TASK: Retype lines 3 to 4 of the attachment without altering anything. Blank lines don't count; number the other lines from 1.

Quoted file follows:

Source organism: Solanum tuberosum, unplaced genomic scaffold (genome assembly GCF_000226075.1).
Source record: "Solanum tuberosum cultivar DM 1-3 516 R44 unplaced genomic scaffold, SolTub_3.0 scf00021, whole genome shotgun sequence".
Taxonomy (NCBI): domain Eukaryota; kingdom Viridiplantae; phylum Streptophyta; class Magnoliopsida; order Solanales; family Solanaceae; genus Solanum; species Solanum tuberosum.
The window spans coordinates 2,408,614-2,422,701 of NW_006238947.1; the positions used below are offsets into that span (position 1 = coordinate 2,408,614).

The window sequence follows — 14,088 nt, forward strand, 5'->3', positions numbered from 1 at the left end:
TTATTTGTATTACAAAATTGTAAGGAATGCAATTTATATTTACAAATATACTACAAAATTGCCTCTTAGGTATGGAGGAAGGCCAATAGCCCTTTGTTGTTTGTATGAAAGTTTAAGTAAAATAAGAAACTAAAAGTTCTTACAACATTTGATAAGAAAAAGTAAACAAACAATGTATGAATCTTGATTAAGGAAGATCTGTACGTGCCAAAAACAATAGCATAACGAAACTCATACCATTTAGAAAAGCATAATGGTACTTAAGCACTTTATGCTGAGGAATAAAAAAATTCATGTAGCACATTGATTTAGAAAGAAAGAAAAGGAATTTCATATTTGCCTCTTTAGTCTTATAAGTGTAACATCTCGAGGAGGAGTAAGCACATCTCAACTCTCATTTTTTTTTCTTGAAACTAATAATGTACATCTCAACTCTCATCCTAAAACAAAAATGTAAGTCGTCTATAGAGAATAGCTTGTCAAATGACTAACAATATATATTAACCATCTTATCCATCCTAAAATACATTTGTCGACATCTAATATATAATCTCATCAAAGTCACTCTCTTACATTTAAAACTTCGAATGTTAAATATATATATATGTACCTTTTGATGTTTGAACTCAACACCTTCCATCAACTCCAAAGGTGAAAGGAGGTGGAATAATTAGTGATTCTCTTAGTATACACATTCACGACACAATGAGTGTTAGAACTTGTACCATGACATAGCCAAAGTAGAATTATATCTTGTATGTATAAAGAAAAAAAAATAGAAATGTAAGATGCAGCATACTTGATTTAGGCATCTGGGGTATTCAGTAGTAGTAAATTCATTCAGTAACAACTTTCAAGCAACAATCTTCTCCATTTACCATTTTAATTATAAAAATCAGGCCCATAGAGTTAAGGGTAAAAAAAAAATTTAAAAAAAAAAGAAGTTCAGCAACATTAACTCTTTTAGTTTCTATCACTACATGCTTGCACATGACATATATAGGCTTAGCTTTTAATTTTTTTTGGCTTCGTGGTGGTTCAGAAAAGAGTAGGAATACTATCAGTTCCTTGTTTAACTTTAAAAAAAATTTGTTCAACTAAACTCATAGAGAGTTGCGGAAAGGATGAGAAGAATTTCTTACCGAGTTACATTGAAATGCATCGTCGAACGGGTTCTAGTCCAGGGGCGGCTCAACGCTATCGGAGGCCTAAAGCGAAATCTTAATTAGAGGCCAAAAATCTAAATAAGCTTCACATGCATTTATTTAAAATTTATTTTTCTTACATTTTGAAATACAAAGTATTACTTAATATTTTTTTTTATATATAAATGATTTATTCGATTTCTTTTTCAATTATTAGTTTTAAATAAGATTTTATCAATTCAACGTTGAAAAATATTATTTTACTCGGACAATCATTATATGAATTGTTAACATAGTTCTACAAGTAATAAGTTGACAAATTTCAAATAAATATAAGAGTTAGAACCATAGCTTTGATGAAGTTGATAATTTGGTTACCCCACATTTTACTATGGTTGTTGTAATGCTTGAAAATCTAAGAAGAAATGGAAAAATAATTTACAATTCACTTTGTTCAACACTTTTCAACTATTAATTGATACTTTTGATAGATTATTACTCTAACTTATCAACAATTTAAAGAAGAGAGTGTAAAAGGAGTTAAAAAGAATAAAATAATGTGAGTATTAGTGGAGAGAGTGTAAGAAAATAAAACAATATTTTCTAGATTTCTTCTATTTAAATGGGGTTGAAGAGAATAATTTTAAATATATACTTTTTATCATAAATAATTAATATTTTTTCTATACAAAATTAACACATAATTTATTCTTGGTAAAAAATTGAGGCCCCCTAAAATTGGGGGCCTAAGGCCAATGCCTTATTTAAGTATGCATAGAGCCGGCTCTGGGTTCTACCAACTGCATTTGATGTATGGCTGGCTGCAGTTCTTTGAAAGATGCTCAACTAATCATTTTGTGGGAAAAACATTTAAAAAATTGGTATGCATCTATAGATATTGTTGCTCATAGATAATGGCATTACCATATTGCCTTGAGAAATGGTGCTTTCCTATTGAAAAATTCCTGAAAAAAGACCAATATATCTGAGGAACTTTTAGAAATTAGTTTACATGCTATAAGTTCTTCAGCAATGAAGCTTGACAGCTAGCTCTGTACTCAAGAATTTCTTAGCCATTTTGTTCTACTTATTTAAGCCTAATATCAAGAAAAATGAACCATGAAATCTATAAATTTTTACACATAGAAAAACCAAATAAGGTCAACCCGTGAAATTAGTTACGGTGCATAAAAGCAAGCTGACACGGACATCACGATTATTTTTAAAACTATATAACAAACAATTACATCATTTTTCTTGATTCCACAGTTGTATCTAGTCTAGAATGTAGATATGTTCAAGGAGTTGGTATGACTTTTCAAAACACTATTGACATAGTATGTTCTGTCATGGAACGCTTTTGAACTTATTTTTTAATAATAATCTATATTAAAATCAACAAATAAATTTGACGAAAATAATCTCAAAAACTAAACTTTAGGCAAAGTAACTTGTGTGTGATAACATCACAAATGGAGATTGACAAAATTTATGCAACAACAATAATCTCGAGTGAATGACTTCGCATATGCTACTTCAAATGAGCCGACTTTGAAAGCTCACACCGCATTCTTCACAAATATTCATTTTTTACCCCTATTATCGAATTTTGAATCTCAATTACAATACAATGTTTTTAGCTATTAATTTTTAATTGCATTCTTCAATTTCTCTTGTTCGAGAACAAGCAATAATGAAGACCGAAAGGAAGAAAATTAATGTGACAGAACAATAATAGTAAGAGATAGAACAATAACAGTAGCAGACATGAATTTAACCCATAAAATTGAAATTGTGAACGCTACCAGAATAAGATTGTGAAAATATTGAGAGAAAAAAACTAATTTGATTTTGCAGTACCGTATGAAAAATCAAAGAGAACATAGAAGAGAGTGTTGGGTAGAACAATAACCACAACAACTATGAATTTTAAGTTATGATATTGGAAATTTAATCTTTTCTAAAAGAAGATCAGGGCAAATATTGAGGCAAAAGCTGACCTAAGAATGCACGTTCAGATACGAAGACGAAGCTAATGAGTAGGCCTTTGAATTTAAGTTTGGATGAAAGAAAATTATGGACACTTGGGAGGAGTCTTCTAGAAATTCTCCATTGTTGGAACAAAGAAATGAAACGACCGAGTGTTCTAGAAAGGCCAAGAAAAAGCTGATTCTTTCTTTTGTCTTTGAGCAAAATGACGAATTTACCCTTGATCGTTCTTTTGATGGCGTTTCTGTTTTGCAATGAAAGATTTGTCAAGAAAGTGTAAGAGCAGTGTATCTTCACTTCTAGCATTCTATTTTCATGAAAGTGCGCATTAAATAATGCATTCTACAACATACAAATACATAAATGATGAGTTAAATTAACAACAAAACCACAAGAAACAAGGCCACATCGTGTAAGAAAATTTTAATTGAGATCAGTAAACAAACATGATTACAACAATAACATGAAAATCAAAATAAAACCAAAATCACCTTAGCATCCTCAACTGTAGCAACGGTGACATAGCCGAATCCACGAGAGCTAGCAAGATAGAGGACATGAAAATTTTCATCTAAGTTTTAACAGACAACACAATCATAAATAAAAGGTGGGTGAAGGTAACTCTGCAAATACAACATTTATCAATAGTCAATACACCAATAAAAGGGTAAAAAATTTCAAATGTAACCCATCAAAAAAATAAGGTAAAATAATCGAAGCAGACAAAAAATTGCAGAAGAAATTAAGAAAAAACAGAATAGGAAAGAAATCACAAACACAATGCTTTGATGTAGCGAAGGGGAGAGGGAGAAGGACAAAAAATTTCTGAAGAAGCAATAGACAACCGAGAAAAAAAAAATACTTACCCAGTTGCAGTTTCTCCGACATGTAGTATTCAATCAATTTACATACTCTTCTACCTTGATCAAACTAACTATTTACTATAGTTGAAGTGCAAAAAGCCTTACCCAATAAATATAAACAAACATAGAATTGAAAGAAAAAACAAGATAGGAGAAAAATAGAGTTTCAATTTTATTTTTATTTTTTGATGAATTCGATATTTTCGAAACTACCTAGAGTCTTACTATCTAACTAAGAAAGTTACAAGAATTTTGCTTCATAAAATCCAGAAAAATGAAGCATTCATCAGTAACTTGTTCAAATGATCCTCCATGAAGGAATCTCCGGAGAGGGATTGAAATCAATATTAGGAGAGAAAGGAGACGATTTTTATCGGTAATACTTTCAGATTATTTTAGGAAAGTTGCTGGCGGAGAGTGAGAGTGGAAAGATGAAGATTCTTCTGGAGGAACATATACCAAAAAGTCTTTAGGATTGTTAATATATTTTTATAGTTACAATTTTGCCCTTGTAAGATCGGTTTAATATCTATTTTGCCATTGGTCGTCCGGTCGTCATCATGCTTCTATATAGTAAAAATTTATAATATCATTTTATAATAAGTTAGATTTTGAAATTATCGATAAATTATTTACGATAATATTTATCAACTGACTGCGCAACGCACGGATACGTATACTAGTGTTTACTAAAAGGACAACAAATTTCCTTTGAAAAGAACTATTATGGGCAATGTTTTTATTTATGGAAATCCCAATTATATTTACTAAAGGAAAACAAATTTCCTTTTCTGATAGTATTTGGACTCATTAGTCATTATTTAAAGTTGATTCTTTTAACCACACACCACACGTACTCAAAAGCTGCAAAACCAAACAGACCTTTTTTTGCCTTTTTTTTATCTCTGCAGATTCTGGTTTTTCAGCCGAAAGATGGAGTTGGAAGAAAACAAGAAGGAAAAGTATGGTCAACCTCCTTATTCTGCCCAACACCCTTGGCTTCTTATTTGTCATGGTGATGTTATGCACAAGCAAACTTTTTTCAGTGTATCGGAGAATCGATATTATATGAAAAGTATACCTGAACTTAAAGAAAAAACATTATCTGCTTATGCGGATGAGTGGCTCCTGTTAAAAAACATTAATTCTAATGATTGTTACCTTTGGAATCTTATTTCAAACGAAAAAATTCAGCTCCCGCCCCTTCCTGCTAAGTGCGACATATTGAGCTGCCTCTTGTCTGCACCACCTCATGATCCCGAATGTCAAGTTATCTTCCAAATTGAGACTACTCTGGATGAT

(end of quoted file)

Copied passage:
Taxonomy (NCBI): domain Eukaryota; kingdom Viridiplantae; phylum Streptophyta; class Magnoliopsida; order Solanales; family Solanaceae; genus Solanum; species Solanum tuberosum.
The window spans coordinates 2,408,614-2,422,701 of NW_006238947.1; the positions used below are offsets into that span (position 1 = coordinate 2,408,614).